I got into it the other day with one of my DJs. He was complaining about a variety of things and I did my best to keep my cool while he ranted about, among other things, “only” having eight events this August. I tried to calmly point out that even though eight was down from his August last year, he had blocked off an entire weekend this year which kind of affected our opportunity to book him.He didn’t exactly see how those dots were connected.
Then he got to another point of contention, that he was booked on a lower end event on one of those Saturdays in August. My DJs get paid on a sliding scale, based on what the event was booked for. So, for example, on this night he was making $300 as opposed to an event that might pay him twice that.
And in one of those beautiful, clairvoyant moments, I stepped out of myself and listened to this conversation from afar. I had to smile a bit, especially being the week of Independence Day, and say to myself: Only in America.
It’s a great country where we can make a solid living DJing events, isn’t it? Throwing parties and working with couples and people who are celebrating great moments. And where else can a guy complain about working for the ungodly wages of $60 / hour and have his boss actually feel bad for him? Only in this great land of ours can an industry leader set his price at $5,000 per event and then, with the sweet freedom of speech that we all enjoy, get lambasted for trying to get others to raise their income as well. I mean, if you spend any time on the chat boards you’d think “Part-time vs Full-time” was as hot a topic as Roe v. Wade.
Only here do couples spend thirty, forty, sometimes fifty thousand dollars on one night of their lives often using borrowed money. And we as an industry hold seminars with the specific goal of getting a bigger piece of that pie. We’re worth more than broccoli we yell and scream. Give us our due!
I’ve never been an overly Patriotic person but when I think about the opportunities that America gives us, especially as small business owners, I am always amazed. So sometime this week, between the barbecues and the fireworks (illegal here in New Jersey) and all those 7/7/7 weddings this weekend, think about our forefathers who bravely signed that treasonous document and basically spat in the face of their King. Think about how their stubborn vision of a new Republic more than two-hundred years later affords us all the chance to make a better life for ourselves, and for our families. And think about the men and women in our armed forces who are risking life and limb to protect those very same freedoms and opportunities.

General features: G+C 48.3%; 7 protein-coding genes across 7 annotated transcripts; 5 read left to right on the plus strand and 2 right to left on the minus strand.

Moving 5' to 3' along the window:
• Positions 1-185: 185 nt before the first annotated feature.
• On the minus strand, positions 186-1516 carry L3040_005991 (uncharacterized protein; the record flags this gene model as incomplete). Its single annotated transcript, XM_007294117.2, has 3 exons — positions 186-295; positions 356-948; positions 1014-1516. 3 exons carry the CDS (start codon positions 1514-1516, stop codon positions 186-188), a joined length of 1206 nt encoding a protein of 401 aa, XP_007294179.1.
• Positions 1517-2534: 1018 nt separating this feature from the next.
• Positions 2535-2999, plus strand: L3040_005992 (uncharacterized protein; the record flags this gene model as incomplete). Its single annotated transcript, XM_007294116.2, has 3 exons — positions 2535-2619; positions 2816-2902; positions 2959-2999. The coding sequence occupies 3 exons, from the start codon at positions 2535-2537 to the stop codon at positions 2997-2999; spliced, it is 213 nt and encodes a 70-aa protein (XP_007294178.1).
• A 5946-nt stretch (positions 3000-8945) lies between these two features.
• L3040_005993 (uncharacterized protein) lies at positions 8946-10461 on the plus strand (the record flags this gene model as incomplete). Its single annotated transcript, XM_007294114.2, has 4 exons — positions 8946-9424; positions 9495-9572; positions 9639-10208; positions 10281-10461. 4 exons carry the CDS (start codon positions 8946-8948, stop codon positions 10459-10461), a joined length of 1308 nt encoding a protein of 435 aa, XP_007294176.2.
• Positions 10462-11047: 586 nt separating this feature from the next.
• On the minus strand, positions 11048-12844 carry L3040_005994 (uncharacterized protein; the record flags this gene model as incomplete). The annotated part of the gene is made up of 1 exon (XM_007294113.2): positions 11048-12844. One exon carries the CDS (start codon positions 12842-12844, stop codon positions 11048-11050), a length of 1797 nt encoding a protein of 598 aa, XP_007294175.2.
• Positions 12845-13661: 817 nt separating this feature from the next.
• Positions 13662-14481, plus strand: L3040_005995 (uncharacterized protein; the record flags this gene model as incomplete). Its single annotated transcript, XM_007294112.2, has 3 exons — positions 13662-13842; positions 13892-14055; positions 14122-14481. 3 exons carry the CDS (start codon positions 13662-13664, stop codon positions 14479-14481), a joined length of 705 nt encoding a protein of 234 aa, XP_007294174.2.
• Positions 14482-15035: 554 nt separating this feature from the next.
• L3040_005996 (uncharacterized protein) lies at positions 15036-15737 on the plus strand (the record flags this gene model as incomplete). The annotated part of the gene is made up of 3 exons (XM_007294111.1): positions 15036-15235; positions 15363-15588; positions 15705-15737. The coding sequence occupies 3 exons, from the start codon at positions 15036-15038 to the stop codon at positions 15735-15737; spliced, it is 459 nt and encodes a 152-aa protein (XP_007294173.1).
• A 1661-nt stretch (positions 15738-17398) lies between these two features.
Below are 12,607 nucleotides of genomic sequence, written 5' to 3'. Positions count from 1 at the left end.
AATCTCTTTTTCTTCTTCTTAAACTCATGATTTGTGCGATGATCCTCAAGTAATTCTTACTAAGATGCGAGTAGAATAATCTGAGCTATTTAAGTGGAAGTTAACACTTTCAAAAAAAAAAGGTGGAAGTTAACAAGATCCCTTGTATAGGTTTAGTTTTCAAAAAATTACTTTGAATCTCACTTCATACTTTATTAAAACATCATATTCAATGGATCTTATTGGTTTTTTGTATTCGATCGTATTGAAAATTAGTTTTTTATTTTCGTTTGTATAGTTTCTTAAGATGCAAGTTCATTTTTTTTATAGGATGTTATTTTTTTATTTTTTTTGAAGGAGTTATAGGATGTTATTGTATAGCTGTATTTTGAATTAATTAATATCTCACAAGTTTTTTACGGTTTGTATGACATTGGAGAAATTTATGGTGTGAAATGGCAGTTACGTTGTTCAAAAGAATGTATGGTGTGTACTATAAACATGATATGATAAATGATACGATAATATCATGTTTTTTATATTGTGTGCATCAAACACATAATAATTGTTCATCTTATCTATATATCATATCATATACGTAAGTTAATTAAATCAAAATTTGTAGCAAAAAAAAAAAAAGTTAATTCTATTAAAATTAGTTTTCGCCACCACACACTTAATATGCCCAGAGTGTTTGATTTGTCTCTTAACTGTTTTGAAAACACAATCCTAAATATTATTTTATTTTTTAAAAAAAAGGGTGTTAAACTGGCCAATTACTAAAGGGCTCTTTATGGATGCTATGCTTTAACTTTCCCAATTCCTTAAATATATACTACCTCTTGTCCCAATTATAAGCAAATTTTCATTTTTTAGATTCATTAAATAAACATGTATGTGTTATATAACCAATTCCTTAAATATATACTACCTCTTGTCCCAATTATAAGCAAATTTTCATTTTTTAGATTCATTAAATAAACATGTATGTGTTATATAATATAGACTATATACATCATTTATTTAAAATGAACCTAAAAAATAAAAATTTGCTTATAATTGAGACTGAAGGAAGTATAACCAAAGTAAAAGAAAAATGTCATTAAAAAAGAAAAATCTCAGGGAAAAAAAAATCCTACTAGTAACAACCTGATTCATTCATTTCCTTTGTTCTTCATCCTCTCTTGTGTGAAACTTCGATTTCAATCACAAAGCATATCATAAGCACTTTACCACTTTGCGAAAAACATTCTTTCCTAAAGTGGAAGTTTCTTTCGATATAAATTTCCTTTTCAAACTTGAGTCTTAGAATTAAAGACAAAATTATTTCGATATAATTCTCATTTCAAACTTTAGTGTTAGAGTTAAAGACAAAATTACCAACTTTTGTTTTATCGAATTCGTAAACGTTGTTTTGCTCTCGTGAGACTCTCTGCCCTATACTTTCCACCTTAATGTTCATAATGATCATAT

Think about how all those things come together to form this great country . . . in which we can have this awesome DJ industry . . . in which a guy can be booked on a Saturday in August, making $300 and think he’s being shortchanged.
Till next week . . .
Mike Walter’s emceeing career began in his hometown of Queens, New York in 1984. With an eye towards radio, Mike attended Connecticut School of Broadcasting in 1988 where he was chosen from his class of 25 as “Most Likely to Succeed.” After school, Mike helped to develop a staff of DJs from 12 to over 50 by training new recruits and handling an increasingly complex schedule. In early 1993, Mike felt an increasing desire to venture out on his own and by March of that year he became a partner in a much smaller Mobile DJ company, Elite Entertainment. He quickly had an impact on the Elite staff, imposing his high standards of emceeing and DJing. Mike bought out his partner in 1998 and Elite Entertainment has continued its growth (21 emcees in 2006) and sets the standard for excellence in New Jersey. Mike has always believed in training talent from within and his message has helped show hundreds of DJs from across the country that it is possible to grow their companies without sacrificing quality.
Filed Under: Business, Exclusive Online News and Content
Leave a comment